For the past few months I have been trying to outline the most effective way for our team to recover a server in the event of a disaster. Say, for example, if you have a production box on the SAN and someone accidentally reallocates your server storage, wiping away everything and forcing you to rebuild the box and recover files from tape backups. While I have a rough idea of the outline to follow, I have yet to formalize things. Why? Well, as you know, DR is usually the last thing we tend to think about, even though it is the most important thing we need to do.

Honestly, in the past few months I have been quite busy with other items. I do have an outline, just not a formal one, and since every situation is different I have been struggling with trying to put together a process that is applicable to everything. So, with that in mind, I have decided to start outlining a process that is applicable to when a server needs to be completely rebuilt. There, that should make things easier.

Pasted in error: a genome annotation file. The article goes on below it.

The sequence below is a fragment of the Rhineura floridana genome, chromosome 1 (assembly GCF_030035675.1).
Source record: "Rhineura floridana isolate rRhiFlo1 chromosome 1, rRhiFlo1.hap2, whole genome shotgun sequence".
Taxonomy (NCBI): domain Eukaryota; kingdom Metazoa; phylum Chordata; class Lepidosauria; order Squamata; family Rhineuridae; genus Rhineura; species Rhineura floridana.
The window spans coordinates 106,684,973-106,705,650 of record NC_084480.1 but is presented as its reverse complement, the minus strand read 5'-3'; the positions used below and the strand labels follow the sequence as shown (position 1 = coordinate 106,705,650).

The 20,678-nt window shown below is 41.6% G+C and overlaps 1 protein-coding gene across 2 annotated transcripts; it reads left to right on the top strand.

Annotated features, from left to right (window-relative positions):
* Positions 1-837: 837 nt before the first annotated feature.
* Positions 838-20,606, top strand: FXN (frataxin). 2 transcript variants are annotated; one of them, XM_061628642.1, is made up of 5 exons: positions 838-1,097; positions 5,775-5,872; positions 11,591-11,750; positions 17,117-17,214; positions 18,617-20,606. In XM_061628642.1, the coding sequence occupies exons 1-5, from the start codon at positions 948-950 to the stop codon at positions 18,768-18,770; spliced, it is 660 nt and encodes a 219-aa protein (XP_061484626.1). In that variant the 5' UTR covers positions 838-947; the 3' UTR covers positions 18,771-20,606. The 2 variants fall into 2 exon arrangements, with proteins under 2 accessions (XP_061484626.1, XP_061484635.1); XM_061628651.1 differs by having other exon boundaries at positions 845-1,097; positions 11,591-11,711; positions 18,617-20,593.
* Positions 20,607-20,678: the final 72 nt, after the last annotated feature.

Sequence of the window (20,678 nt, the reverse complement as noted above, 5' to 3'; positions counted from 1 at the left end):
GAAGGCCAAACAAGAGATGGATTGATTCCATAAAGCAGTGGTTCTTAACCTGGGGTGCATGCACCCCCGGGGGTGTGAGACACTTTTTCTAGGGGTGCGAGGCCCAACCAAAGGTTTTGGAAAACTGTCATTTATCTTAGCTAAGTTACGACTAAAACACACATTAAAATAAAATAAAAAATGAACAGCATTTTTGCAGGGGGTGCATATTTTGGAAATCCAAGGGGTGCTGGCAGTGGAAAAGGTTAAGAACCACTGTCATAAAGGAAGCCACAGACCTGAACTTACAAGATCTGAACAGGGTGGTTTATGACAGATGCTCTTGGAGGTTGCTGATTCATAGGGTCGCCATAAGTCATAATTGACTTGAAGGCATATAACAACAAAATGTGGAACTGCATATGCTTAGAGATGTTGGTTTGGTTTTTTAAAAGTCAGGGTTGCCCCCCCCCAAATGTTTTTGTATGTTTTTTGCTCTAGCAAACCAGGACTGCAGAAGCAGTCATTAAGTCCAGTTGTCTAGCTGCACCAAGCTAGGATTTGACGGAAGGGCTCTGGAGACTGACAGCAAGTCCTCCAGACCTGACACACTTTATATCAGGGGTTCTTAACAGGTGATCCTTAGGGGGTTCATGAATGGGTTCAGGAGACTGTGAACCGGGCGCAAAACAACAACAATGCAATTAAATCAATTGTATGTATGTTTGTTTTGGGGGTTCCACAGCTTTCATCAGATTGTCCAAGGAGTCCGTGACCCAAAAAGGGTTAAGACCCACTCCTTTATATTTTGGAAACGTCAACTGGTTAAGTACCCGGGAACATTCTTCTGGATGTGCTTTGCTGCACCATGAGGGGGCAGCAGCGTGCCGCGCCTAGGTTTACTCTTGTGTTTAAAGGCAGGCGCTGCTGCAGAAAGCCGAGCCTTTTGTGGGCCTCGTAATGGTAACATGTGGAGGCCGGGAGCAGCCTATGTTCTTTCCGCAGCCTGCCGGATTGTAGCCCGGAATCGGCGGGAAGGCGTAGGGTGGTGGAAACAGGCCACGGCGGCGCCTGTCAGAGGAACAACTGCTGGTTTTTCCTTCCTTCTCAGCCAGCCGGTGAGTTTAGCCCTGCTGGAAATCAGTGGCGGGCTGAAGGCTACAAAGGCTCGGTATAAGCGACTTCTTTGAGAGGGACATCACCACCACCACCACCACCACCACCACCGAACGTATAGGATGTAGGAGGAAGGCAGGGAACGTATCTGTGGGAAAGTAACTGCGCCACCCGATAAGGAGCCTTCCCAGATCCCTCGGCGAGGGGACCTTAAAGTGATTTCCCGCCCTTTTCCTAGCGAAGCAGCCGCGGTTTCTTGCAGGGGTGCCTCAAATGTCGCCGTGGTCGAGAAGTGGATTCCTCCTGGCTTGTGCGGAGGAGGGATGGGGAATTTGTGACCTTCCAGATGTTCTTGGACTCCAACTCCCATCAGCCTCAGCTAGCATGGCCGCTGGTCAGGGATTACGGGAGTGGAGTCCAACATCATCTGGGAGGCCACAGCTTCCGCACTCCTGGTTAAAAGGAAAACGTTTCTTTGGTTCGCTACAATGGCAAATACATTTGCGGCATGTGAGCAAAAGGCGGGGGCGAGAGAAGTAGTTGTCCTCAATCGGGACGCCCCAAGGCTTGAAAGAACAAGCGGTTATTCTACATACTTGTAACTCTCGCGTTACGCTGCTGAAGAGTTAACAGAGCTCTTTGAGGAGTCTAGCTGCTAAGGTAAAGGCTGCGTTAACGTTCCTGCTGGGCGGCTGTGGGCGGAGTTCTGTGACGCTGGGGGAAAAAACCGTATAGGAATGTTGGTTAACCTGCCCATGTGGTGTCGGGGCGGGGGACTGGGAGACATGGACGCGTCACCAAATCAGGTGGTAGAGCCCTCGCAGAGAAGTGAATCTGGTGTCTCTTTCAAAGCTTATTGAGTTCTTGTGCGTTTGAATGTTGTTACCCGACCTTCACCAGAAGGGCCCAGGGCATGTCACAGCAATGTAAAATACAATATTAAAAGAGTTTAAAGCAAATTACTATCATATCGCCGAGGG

The process I have in mind is as follows, and is particular to our environment.

  • Server team recovers the server from tape backups (so, there should be no need to reinstall SQL).
  • Copy the master.mdf and .ldf files from a corresponding box (say, the test or dev server). This should allow SQL to start, and the instance should be at the correct build level.
  • Restore master from last good backup.
  • Restore msdb, model, our Litespeed database, and our internal monitoring database, DBA_Perform.
  • Restore the remainder of the user databases.
  • Take full backups when complete.

Why am I blogging this to you? Well, I am wondering if we have forgotten something important. I have heard that you should reapply service packs manually and was wondering if anyone has any experience one way or the other about this.

I think the outline above will get us back up and running in a minimal amount of time, but before I start making this outline something more formal, I was hoping that I could get some feedback. I would hate to go into battle having missed something, no matter how big or how small.